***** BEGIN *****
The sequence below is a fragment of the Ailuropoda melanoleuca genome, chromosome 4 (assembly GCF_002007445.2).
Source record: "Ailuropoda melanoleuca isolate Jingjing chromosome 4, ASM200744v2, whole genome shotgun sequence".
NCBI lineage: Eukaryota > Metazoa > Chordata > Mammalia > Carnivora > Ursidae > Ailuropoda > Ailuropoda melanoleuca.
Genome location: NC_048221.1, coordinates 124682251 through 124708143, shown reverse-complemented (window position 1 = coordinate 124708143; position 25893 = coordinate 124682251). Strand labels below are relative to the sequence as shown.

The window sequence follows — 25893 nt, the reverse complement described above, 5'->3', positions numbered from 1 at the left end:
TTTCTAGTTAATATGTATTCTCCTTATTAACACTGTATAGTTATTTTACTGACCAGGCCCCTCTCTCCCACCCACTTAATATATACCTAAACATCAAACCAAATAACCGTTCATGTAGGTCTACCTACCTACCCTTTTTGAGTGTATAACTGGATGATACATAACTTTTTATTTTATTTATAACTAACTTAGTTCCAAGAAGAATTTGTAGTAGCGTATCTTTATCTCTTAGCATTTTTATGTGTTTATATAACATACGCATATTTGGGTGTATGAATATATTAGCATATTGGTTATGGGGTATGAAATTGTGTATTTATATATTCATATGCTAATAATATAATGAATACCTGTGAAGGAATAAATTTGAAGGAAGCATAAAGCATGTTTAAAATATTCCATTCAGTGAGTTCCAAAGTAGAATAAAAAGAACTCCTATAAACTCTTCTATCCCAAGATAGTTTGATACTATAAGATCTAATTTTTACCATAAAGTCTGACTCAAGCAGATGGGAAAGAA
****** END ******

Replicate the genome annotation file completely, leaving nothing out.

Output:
The sequence below is a fragment of the Ailuropoda melanoleuca genome, chromosome 4 (assembly GCF_002007445.2).
Source record: "Ailuropoda melanoleuca isolate Jingjing chromosome 4, ASM200744v2, whole genome shotgun sequence".
NCBI lineage: Eukaryota > Metazoa > Chordata > Mammalia > Carnivora > Ursidae > Ailuropoda > Ailuropoda melanoleuca.
Genome location: NC_048221.1, coordinates 124682251 through 124708143, shown reverse-complemented (window position 1 = coordinate 124708143; position 25893 = coordinate 124682251). Strand labels below are relative to the sequence as shown.

The window sequence follows — 25893 nt, the reverse complement described above, 5'->3', positions numbered from 1 at the left end:
TTTCTAGTTAATATGTATTCTCCTTATTAACACTGTATAGTTATTTTACTGACCAGGCCCCTCTCTCCCACCCACTTAATATATACCTAAACATCAAACCAAATAACCGTTCATGTAGGTCTACCTACCTACCCTTTTTGAGTGTATAACTGGATGATACATAACTTTTTATTTTATTTATAACTAACTTAGTTCCAAGAAGAATTTGTAGTAGCGTATCTTTATCTCTTAGCATTTTTATGTGTTTATATAACATACGCATATTTGGGTGTATGAATATATTAGCATATTGGTTATGGGGTATGAAATTGTGTATTTATATATTCATATGCTAATAATATAATGAATACCTGTGAAGGAATAAATTTGAAGGAAGCATAAAGCATGTTTAAAATATTCCATTCAGTGAGTTCCAAAGTAGAATAAAAAGAACTCCTATAAACTCTTCTATCCCAAGATAGTTTGATACTATAAGATCTAATTTTTACCATAAAGTCTGACTCAAGCAGATGGGAAAGAA